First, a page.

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CTV Media Buying Challenges

Contrary to popular belief, the bulk of CTV ad spending is still manual. According to FreeWheel, 68% of connected TV spending in 2023 went to direct insertion orders, 25% to programmatic guaranteed, and only 7% towards auction-based, non-guaranteed deals like PMPs and the open exchange.  Digiday estimates that as much as 70% of CTV inventory is traded manually, often during upfront negotiations.

Pricing is usually the issue when it comes to buying upfront inventory, especially when advertisers seek to apply their preferential inventory rates from linear TV to the CTV space.

Why? From the network’s standpoint, CTV represents a distinct ecosystem with its own audience, delivery mechanisms, and measurement capabilities. Therefore, the networks argue, CTV advertising shouldn’t be tied to legacy linear TV rates and should be evaluated separately. So, advertisers seeking to migrate their preferred linear TV rates to CTV may face resistance from networks looking to establish new pricing structures.

To avoid pricing issues, media buyers sometimes seek out programmatic buying of CTV as a good alternative. In fact, research shows that in 2022 connected TV accounted for over 20% of all programmatic video ad spending and about 10% of programmatic digital display. In other words, CTV ad inventory is increasingly flowing through programmatic pipelines.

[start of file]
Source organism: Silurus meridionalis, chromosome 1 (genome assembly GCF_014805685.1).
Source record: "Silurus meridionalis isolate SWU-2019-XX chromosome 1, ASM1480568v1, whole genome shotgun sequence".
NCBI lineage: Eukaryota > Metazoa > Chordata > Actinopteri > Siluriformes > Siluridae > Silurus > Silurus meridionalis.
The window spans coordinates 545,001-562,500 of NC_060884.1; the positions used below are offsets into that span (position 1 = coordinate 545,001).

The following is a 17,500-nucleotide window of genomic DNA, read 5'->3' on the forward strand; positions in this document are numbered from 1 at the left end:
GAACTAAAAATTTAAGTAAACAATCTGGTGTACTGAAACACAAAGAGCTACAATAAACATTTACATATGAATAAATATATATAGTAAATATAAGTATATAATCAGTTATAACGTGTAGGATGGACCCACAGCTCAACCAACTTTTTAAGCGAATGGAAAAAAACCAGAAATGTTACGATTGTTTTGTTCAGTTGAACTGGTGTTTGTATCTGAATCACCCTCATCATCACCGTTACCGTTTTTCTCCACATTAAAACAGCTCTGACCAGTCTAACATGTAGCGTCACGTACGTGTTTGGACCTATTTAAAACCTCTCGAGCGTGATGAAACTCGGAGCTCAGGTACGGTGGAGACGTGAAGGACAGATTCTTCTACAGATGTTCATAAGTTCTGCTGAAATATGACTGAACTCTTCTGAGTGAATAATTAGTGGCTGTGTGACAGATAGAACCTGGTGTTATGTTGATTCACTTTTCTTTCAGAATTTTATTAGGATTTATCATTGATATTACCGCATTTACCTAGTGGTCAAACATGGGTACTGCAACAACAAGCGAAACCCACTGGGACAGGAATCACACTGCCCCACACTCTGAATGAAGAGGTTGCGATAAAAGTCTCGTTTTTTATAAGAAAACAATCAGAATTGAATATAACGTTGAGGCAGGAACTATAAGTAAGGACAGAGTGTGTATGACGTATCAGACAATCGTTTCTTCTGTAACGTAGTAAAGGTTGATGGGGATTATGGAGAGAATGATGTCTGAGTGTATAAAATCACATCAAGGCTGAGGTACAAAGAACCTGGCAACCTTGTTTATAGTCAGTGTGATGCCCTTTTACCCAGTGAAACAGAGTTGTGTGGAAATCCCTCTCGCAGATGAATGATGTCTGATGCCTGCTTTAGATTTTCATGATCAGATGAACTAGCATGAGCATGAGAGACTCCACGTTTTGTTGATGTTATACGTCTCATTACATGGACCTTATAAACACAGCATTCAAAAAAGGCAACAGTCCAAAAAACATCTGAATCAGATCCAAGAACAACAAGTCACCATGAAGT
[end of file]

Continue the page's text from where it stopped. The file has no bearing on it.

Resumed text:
However, programmatic buying has its flaws:

  • Publishers lack transparency. According to eMarketer, the biggest challenge advertisers face when buying CTV inventory is a lack of transparency. Multiple vendors can sell the same inventory. These vendors typically don’t talk to each other and instead conceal inventory behind closed walls, leaving advertisers blind as to where their ads are running.
  • Less control over the ad buy: Programmatic CTV buying often relies on algorithms and automated systems to make ad placements. This can result in less control over the specific placements and timing of ads. Advertisers may have less influence in determining where their ads appear, which can affect ad performance and brand alignment.
  • Brand safety: Advertisers need to ensure that their ads are shown in appropriate and brand-safe environments. However, due to a lack of transparency in programmatic buying, there is a risk of ads being displayed alongside inappropriate or objectionable content.
  • Ad tech fees: In the programmatic advertising ecosystem, multiple vendors and intermediaries add fees and markups to transactions. Advertisers and publishers end up paying multiple markups for the same campaign, driving up costs and potentially exceeding the actual value of the media being purchased.